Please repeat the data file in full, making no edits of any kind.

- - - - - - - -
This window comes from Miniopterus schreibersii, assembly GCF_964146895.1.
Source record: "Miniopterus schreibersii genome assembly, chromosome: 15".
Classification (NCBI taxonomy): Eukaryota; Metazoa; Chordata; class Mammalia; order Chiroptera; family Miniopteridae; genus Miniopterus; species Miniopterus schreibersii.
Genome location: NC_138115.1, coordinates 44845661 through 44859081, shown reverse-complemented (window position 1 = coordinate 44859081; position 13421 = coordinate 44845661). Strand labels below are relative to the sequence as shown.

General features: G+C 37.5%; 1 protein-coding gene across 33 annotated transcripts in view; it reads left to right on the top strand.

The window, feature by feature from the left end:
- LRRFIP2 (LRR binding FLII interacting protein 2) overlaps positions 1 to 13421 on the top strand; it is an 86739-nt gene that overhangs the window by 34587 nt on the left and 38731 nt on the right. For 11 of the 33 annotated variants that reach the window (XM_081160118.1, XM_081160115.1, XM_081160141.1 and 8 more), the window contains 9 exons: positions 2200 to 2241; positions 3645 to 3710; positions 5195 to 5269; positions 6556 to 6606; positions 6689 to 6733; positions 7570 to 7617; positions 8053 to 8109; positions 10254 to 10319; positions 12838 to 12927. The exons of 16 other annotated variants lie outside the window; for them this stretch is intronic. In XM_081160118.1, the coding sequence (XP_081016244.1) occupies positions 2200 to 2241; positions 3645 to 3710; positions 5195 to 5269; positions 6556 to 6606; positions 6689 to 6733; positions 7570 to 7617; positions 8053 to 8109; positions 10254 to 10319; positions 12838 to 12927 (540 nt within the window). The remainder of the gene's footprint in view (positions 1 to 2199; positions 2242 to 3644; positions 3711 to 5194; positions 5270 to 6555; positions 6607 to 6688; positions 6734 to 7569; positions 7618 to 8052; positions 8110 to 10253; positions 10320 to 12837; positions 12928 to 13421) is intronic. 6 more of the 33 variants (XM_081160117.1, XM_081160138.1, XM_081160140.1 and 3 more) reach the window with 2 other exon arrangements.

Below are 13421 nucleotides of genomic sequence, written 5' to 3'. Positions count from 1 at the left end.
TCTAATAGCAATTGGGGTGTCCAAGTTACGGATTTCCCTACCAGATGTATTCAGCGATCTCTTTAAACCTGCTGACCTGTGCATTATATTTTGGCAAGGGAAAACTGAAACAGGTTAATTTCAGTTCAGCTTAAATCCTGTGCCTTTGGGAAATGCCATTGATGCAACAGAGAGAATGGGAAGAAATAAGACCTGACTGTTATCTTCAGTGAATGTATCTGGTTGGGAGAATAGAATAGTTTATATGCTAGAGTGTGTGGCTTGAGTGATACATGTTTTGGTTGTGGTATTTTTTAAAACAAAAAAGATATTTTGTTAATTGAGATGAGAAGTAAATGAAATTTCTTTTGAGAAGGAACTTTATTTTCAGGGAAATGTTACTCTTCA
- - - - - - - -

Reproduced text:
This window comes from Miniopterus schreibersii, assembly GCF_964146895.1.
Source record: "Miniopterus schreibersii genome assembly, chromosome: 15".
Classification (NCBI taxonomy): Eukaryota; Metazoa; Chordata; class Mammalia; order Chiroptera; family Miniopteridae; genus Miniopterus; species Miniopterus schreibersii.
Genome location: NC_138115.1, coordinates 44845661 through 44859081, shown reverse-complemented (window position 1 = coordinate 44859081; position 13421 = coordinate 44845661). Strand labels below are relative to the sequence as shown.

General features: G+C 37.5%; 1 protein-coding gene across 33 annotated transcripts in view; it reads left to right on the top strand.

The window, feature by feature from the left end:
- LRRFIP2 (LRR binding FLII interacting protein 2) overlaps positions 1 to 13421 on the top strand; it is an 86739-nt gene that overhangs the window by 34587 nt on the left and 38731 nt on the right. For 11 of the 33 annotated variants that reach the window (XM_081160118.1, XM_081160115.1, XM_081160141.1 and 8 more), the window contains 9 exons: positions 2200 to 2241; positions 3645 to 3710; positions 5195 to 5269; positions 6556 to 6606; positions 6689 to 6733; positions 7570 to 7617; positions 8053 to 8109; positions 10254 to 10319; positions 12838 to 12927. The exons of 16 other annotated variants lie outside the window; for them this stretch is intronic. In XM_081160118.1, the coding sequence (XP_081016244.1) occupies positions 2200 to 2241; positions 3645 to 3710; positions 5195 to 5269; positions 6556 to 6606; positions 6689 to 6733; positions 7570 to 7617; positions 8053 to 8109; positions 10254 to 10319; positions 12838 to 12927 (540 nt within the window). The remainder of the gene's footprint in view (positions 1 to 2199; positions 2242 to 3644; positions 3711 to 5194; positions 5270 to 6555; positions 6607 to 6688; positions 6734 to 7569; positions 7618 to 8052; positions 8110 to 10253; positions 10320 to 12837; positions 12928 to 13421) is intronic. 6 more of the 33 variants (XM_081160117.1, XM_081160138.1, XM_081160140.1 and 3 more) reach the window with 2 other exon arrangements.

Below are 13421 nucleotides of genomic sequence, written 5' to 3'. Positions count from 1 at the left end.
TCTAATAGCAATTGGGGTGTCCAAGTTACGGATTTCCCTACCAGATGTATTCAGCGATCTCTTTAAACCTGCTGACCTGTGCATTATATTTTGGCAAGGGAAAACTGAAACAGGTTAATTTCAGTTCAGCTTAAATCCTGTGCCTTTGGGAAATGCCATTGATGCAACAGAGAGAATGGGAAGAAATAAGACCTGACTGTTATCTTCAGTGAATGTATCTGGTTGGGAGAATAGAATAGTTTATATGCTAGAGTGTGTGGCTTGAGTGATACATGTTTTGGTTGTGGTATTTTTTAAAACAAAAAAGATATTTTGTTAATTGAGATGAGAAGTAAATGAAATTTCTTTTGAGAAGGAACTTTATTTTCAGGGAAATGTTACTCTTCA